Biting Off More Than You Can Chew
The POSIX filesystem is poorly suited to data management tasks that are important to get right in scientific computing. Protecting against accidental data loss or corruption when handling multi-terabyte data sets requires a different approach.
Recently, a scientist in Denmark reported an interesting issue to the GNU "coreutils" mailing list. This researcher was trying to use /bin/cp to copy 39TB of data from one disk to another and ran up against some resource constraints that surprised him: cp's in-memory bookkeeping slowed the process to a crawl.
Experienced cluster administrators will recognize right away that cp was the wrong tool for this task to begin with. cp is a very robust tool — it's one of the oldest and most heavily used Unix or Linux tools — but it may have never before been exercised on a 39TB filesystem consisting of 400 million files. It's not entirely surprising that cp manifests such strange failure modes when run on such an extreme edge case. But it’s not just cp’s fault; the real problem runs deeper than that.
Guaranteeing correctness of data is obviously important in any discipline. It can be especially tricky for scientific computation, where data sets get analyzed over and over again in slightly different ways. It’s entirely too easy to smash a critical result without even noticing, by cp'ing or rm'ing the wrong file at the wrong time. The coreutils discussion illustrates just one way in which POSIX filesystems are fundamentally ill-equipped to ensure safe data reproduction at this scale: synchronizing thousands or millions of files means visiting each one individually, and often requires tracking metadata like hardlinks and permissions over the full duration of the operation. All of the traditional tools for addressing problems like these — cp, rsync, tar, and so on — suffer significant scaling problems in this situation.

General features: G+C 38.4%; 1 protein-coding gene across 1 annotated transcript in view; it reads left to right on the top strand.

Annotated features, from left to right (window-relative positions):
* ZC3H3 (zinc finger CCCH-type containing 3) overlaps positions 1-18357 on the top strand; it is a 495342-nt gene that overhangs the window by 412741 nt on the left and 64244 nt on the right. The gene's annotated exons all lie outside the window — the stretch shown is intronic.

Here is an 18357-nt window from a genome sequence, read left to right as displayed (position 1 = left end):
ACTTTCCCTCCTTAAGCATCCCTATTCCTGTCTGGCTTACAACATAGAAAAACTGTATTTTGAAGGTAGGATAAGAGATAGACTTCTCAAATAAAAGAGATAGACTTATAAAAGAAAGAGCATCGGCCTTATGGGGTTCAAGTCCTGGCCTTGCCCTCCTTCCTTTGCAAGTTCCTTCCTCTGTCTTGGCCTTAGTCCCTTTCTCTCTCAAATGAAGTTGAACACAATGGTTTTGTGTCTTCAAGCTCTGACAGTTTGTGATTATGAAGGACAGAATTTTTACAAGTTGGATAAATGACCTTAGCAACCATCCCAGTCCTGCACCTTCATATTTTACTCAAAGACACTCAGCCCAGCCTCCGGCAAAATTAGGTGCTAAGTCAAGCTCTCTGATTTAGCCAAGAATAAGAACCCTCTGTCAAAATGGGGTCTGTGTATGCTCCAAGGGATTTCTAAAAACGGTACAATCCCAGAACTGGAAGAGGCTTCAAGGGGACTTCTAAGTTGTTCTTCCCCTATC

So how do you copy millions of files spanning dozens of terabytes, quickly and safely, from one system to another?
In Arvados, we do it with content-addressed storage. This is a storage model that’s been used to great advantage by tools like git and Camlistore. In content-addressed storage, an object can be retrieved using a hash of its contents as a lookup key. When you can guarantee that each object on the system has exactly one, unique name, and the name is derived from the object’s content, suddenly you’re guaranteed of several other things:
- You haven’t duplicated any objects already on the system.
- The new object didn’t accidentally overwrite some other one.
- You haven’t accidentally stored an object under the wrong name (e.g. a typo).
- The object hasn’t been corrupted. If you address it by checksum at each stage of the computation, you can double-check at each point that the content still matches the checksum.
Git uses content-addressed storage for commits and files to guarantee that the same patch can't accidentally be applied twice to the same branch, and that it doesn’t accidentally overwrite a different patch that's already been applied. With Arvados, it ensures that a new 5TB data set hasn’t been uploaded over an important 20TB data set that was already there, and it provides a simple mechanism to copy data safely and reliably between systems.
An Arvados data collection is stored in Keep, our content-addressed storage system. Each collection is divided into 64MB data blocks. Each block is stored under its MD5 checksum. If a 40TB collection needs to be copied from one machine to another, it’s incredibly simple to be sure you’ve done it right: copy one block at a time, checking the MD5 sum of each block as it’s copied to ensure that data isn’t corrupted in the copying process. On top of that, the list of blocks that make up the collection (its “manifest”) is itself a string of data that gets hashed and verified in Keep, providing an additional level of protection against accidentally losing blocks in the copy. Since blocks can be copied asynchronously, and the checksums can be verified both during and after the copy is performed, clients gain a great deal of flexibility without losing reliability.
This is the right workflow for using enormous data sets and still getting reproducible results: a platform that guarantees your data won't be overwritten, won't be deleted by accident, and can be shared with collaborators via data federation. Preserving data provenance, eliminating accidental data loss, ensuring reproducibility: that's what next-generation scientific computing demands.